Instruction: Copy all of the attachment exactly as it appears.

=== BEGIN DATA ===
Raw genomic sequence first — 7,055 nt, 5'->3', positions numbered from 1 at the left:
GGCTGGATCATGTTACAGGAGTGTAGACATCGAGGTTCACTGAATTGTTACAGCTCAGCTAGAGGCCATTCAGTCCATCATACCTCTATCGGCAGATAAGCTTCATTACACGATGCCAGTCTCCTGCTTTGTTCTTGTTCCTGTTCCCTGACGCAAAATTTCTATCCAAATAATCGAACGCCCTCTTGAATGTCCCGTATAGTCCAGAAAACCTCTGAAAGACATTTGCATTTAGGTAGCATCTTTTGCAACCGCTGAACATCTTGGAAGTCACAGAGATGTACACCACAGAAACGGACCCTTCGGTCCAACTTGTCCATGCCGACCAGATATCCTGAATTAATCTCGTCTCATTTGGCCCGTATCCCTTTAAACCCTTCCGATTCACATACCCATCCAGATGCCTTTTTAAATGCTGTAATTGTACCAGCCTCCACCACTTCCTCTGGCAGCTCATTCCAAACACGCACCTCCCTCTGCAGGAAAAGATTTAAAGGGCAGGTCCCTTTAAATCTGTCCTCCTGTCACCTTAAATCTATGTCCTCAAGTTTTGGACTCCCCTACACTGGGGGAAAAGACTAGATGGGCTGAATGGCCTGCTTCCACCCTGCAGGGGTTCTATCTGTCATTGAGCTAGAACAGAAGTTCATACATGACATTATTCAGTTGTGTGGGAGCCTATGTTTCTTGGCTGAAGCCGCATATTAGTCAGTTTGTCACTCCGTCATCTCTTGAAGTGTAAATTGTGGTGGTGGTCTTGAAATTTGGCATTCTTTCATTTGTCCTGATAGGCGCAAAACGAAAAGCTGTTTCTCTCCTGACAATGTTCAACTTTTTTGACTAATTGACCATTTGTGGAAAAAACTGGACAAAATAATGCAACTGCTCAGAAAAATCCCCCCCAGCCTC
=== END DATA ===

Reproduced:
Raw genomic sequence first — 7,055 nt, 5'->3', positions numbered from 1 at the left:
GGCTGGATCATGTTACAGGAGTGTAGACATCGAGGTTCACTGAATTGTTACAGCTCAGCTAGAGGCCATTCAGTCCATCATACCTCTATCGGCAGATAAGCTTCATTACACGATGCCAGTCTCCTGCTTTGTTCTTGTTCCTGTTCCCTGACGCAAAATTTCTATCCAAATAATCGAACGCCCTCTTGAATGTCCCGTATAGTCCAGAAAACCTCTGAAAGACATTTGCATTTAGGTAGCATCTTTTGCAACCGCTGAACATCTTGGAAGTCACAGAGATGTACACCACAGAAACGGACCCTTCGGTCCAACTTGTCCATGCCGACCAGATATCCTGAATTAATCTCGTCTCATTTGGCCCGTATCCCTTTAAACCCTTCCGATTCACATACCCATCCAGATGCCTTTTTAAATGCTGTAATTGTACCAGCCTCCACCACTTCCTCTGGCAGCTCATTCCAAACACGCACCTCCCTCTGCAGGAAAAGATTTAAAGGGCAGGTCCCTTTAAATCTGTCCTCCTGTCACCTTAAATCTATGTCCTCAAGTTTTGGACTCCCCTACACTGGGGGAAAAGACTAGATGGGCTGAATGGCCTGCTTCCACCCTGCAGGGGTTCTATCTGTCATTGAGCTAGAACAGAAGTTCATACATGACATTATTCAGTTGTGTGGGAGCCTATGTTTCTTGGCTGAAGCCGCATATTAGTCAGTTTGTCACTCCGTCATCTCTTGAAGTGTAAATTGTGGTGGTGGTCTTGAAATTTGGCATTCTTTCATTTGTCCTGATAGGCGCAAAACGAAAAGCTGTTTCTCTCCTGACAATGTTCAACTTTTTTGACTAATTGACCATTTGTGGAAAAAACTGGACAAAATAATGCAACTGCTCAGAAAAATCCCCCCCAGCCTC